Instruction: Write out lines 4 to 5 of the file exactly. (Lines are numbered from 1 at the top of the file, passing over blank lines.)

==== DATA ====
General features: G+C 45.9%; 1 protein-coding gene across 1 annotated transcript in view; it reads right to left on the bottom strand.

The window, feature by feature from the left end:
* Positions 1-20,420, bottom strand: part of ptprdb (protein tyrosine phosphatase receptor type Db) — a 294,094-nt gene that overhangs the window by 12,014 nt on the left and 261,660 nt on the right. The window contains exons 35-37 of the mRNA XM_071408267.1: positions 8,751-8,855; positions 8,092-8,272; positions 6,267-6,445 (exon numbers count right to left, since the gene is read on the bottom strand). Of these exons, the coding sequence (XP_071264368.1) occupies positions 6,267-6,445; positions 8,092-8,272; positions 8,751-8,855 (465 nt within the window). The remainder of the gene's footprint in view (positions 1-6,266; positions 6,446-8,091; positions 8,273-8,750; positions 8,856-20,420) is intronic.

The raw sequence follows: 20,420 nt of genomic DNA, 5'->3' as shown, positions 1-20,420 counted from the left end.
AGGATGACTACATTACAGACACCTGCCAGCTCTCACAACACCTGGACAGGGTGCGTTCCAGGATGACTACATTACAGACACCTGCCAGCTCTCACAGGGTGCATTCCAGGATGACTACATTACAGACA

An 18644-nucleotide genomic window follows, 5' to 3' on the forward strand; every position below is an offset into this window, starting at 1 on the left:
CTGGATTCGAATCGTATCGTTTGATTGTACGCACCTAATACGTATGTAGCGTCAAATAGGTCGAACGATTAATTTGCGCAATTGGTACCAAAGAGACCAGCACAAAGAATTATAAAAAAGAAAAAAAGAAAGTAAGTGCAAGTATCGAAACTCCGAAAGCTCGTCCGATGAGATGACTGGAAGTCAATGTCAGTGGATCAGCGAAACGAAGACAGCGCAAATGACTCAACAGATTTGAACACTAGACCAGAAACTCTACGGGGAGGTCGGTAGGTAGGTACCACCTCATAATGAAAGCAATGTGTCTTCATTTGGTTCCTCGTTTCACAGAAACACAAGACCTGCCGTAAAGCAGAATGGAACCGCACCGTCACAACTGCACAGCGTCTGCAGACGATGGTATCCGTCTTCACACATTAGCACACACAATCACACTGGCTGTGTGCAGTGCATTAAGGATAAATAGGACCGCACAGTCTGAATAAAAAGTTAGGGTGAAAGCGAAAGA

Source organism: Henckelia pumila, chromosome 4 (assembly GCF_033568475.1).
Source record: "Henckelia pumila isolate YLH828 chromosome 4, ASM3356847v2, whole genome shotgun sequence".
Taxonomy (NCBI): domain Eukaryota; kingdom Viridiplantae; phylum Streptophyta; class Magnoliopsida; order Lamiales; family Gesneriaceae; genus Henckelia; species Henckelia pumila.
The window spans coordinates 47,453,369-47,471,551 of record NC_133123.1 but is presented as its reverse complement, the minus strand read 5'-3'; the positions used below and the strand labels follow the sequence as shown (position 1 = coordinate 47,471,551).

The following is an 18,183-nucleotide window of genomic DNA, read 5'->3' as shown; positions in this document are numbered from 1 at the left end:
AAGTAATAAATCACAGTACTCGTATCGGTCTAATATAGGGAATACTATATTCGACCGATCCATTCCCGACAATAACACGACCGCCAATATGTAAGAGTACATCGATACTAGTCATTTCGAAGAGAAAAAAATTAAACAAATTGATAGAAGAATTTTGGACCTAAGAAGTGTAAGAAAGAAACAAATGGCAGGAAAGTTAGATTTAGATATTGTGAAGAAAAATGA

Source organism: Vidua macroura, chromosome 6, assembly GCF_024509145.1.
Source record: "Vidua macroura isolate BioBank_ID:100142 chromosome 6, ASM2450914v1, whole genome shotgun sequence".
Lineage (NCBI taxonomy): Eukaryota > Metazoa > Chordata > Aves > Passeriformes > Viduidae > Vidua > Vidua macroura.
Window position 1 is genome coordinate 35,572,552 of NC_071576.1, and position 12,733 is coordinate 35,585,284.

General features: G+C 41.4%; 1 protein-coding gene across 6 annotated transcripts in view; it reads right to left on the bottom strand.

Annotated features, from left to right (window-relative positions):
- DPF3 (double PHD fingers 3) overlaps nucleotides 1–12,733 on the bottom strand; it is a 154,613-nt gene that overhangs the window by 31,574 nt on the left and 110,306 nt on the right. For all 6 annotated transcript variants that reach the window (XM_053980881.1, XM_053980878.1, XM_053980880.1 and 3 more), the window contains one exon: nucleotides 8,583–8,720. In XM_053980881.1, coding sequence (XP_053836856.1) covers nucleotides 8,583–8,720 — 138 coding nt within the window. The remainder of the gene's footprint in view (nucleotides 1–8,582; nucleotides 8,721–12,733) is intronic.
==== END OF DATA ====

The raw sequence follows: 20,420 nt of genomic DNA, 5'->3' as shown, positions 1-20,420 counted from the left end.
AGGATGACTACATTACAGACACCTGCCAGCTCTCACAACACCTGGACAGGGTGCGTTCCAGGATGACTACATTACAGACACCTGCCAGCTCTCACAGGGTGCATTCCAGGATGACTACATTACAGACA